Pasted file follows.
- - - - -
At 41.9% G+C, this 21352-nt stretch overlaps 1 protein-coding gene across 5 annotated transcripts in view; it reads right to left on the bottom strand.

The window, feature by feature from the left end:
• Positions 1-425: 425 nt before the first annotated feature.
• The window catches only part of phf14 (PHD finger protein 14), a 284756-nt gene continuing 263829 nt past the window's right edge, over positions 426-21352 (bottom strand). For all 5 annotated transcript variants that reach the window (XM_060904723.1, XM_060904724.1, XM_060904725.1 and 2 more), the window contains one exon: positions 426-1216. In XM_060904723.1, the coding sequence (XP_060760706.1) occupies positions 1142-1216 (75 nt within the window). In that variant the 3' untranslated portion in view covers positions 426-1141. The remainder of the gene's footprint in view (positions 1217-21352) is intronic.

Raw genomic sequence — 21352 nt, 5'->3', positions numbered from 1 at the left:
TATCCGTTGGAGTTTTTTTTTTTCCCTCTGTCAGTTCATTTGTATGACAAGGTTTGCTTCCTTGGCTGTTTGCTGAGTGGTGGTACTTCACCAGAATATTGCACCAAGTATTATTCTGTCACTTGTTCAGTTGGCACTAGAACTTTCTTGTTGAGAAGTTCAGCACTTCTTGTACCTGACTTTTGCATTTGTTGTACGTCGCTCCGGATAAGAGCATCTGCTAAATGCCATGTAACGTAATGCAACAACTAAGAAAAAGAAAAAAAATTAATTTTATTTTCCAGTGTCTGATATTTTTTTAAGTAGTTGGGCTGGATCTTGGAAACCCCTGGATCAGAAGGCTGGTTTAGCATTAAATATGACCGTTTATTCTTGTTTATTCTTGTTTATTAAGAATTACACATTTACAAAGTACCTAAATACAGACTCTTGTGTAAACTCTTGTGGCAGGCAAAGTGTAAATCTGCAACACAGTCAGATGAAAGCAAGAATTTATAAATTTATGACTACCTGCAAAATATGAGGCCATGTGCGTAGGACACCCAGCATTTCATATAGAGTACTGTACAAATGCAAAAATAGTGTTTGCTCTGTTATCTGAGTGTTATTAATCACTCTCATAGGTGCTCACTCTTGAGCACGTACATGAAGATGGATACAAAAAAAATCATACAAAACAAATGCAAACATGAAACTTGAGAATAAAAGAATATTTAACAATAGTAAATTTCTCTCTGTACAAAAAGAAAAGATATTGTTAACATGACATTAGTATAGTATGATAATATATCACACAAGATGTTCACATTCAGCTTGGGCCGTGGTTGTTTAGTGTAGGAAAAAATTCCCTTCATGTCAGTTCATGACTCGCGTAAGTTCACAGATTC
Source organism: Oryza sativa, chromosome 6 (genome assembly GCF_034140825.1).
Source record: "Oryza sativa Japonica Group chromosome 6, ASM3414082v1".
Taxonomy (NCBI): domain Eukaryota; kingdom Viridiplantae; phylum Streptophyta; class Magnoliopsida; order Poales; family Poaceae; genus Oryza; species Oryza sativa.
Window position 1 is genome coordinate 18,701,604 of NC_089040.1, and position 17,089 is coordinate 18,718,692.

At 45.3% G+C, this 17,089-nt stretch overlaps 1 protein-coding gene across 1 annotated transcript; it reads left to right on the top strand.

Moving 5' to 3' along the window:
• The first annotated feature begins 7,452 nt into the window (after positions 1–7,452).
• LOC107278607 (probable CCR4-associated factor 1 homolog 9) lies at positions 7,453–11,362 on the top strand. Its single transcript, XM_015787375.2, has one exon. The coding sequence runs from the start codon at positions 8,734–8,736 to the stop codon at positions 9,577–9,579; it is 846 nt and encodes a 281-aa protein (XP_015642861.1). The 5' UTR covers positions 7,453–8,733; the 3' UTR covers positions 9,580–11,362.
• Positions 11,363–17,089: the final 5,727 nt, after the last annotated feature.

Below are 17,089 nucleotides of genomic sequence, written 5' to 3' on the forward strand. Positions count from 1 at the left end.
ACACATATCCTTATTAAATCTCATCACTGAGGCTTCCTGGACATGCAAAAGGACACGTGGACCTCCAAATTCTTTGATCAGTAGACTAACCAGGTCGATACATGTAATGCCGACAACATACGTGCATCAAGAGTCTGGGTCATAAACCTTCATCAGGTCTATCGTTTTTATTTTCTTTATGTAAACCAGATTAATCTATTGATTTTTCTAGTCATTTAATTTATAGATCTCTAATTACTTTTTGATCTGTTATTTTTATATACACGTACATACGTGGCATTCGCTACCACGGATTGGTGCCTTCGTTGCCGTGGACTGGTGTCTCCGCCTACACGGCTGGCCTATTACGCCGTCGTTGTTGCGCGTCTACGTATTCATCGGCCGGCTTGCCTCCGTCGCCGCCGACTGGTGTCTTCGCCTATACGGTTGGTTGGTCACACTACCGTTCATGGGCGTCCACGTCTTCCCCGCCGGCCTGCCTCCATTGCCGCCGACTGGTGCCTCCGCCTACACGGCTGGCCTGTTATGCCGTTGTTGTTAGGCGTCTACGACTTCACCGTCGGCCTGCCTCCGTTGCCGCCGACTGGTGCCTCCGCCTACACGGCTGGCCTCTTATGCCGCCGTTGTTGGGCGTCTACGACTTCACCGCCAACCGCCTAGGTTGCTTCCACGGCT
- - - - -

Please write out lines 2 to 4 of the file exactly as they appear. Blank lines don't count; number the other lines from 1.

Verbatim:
The window, feature by feature from the left end:
• Positions 1-425: 425 nt before the first annotated feature.
• The window catches only part of phf14 (PHD finger protein 14), a 284756-nt gene continuing 263829 nt past the window's right edge, over positions 426-21352 (bottom strand). For all 5 annotated transcript variants that reach the window (XM_060904723.1, XM_060904724.1, XM_060904725.1 and 2 more), the window contains one exon: positions 426-1216. In XM_060904723.1, the coding sequence (XP_060760706.1) occupies positions 1142-1216 (75 nt within the window). In that variant the 3' untranslated portion in view covers positions 426-1141. The remainder of the gene's footprint in view (positions 1217-21352) is intronic.